Getting Started: Farmstays
Looking to host guests on your farm overnight? Here are some regulations, permits and licenses to think about when getting started.
Land Use Regulations
Read through the zoning regulations for your municipality and familiarize yourself with Act 143. To determine if your agritourism addition meets the specifications of Act 143, you can use the guide above.
- Obtain a zoning permit (if necessary).
- Determine if your municipality requires a site plan review.
- Submit an application and site plan review to your municipality (if necessary).
Note: There is potential for an exception if you are using an existing house to host your farm stay, but you should still read through the regulations for your municipality. Developing a space to offer lodging is just like developing a big hotel (in the eyes of Vermont), in terms of the rules and regulations. However, if you are not doing any sort of construction but are offering a rental space on your property, you do not need any permits and licensing at the state level. Read more about the rules and regulations under the rental accessory unit law.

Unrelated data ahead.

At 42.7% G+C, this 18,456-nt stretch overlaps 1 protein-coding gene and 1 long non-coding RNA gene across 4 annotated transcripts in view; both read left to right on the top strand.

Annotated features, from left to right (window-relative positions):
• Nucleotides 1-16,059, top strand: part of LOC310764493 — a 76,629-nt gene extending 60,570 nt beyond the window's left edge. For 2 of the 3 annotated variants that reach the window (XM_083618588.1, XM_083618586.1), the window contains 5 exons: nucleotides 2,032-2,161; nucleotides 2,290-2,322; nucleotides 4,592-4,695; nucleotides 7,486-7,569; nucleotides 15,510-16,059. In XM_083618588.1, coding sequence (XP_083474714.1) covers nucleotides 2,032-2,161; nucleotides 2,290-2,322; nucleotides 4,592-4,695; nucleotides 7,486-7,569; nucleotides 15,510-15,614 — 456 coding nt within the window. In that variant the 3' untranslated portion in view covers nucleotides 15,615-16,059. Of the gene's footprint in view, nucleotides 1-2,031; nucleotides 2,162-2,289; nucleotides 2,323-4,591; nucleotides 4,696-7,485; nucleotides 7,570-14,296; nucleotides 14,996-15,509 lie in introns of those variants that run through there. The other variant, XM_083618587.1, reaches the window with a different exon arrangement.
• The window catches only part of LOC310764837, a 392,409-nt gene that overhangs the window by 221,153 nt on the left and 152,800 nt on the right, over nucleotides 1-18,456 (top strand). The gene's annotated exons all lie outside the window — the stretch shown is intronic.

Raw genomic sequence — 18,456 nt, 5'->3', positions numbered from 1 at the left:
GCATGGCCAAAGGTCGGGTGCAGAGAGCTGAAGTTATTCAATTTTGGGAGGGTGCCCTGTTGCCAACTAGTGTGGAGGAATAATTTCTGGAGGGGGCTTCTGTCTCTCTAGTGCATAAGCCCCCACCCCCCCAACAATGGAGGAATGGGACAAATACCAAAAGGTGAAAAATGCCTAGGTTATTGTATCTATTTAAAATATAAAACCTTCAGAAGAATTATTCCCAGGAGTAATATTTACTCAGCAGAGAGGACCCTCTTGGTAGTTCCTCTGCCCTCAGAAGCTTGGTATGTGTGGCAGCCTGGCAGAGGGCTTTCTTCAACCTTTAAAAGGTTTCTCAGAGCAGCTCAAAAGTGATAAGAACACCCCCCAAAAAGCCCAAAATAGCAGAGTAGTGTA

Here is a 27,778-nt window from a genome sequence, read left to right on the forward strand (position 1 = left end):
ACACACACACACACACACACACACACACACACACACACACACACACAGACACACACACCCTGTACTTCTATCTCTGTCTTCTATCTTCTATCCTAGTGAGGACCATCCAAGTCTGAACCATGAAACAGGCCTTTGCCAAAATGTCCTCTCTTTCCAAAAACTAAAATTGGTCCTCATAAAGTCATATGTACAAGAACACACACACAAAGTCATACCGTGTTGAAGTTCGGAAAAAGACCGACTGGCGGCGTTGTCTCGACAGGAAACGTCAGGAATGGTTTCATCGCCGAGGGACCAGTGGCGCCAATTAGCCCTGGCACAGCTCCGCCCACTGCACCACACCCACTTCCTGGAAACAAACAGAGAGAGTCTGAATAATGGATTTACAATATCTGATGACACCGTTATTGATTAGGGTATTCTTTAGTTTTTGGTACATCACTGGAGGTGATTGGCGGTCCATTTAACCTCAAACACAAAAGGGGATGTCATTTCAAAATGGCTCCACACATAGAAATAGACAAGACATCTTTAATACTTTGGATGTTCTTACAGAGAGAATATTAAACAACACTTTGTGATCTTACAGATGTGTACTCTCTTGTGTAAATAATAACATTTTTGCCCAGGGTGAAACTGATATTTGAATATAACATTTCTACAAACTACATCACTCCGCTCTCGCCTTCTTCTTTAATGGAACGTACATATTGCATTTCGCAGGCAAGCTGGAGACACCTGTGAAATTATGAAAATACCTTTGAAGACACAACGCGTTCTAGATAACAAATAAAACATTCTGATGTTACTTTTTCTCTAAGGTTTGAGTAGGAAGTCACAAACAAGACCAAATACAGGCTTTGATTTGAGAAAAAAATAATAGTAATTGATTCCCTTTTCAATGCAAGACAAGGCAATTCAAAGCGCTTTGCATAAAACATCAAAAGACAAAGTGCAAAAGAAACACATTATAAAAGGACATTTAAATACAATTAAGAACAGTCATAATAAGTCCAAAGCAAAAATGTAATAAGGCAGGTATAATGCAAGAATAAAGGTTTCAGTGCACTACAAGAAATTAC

- Meet with a regional permit specialist ; they can help you determine what permits you’ll need.
- If proposing construction/renovations for a commercial purpose or otherwise, contact a Natural Resources Board (NRB) district coordinator to determine whether an Act 250 land use permit application is required .
- Obtain a wastewater permit , or make sure the current permit is up to date.
- Any farmstay that has three or more rooms or prepares meals requires a lodging license .
- If you do not prepare food and you offer one or two rooms for short-term rental housing, you must follow the Short-Term Rental Safety, Health, and Financial Obligations (PDF). In this scenario, a lodging license is not required from the Health Department.
- If you will be serving or selling alcohol, look into a malt and vinous beverage license (PDF).
Lodging License and Food Establishment Regulations
If someone is spending the night at your establishment, you should evaluate if your operation meets the definition of lodging which would then require a lodging license from the Department of Health. In addition, you should also read the licensed lodging establishment rule .
For help, email the Vermont Department of Health at AHS.VDHFoodandLodging@vermont.gov or call (802) 863-7221.
- Guide (PDF) to learn about health regulations for food establishments in Vermont.
- Checklist (PDF) to learn about food establishment facility requirements to help you get ready for an inspection.
- Resource (PDF) to learn more about creating a rental space on your property without needing a lodging license.
- Use this flowchart , located under “Frequently Asked Questions,” to help you determine when a rental is considered a Lodging Establishment versus a Short Term Rental or neither of the two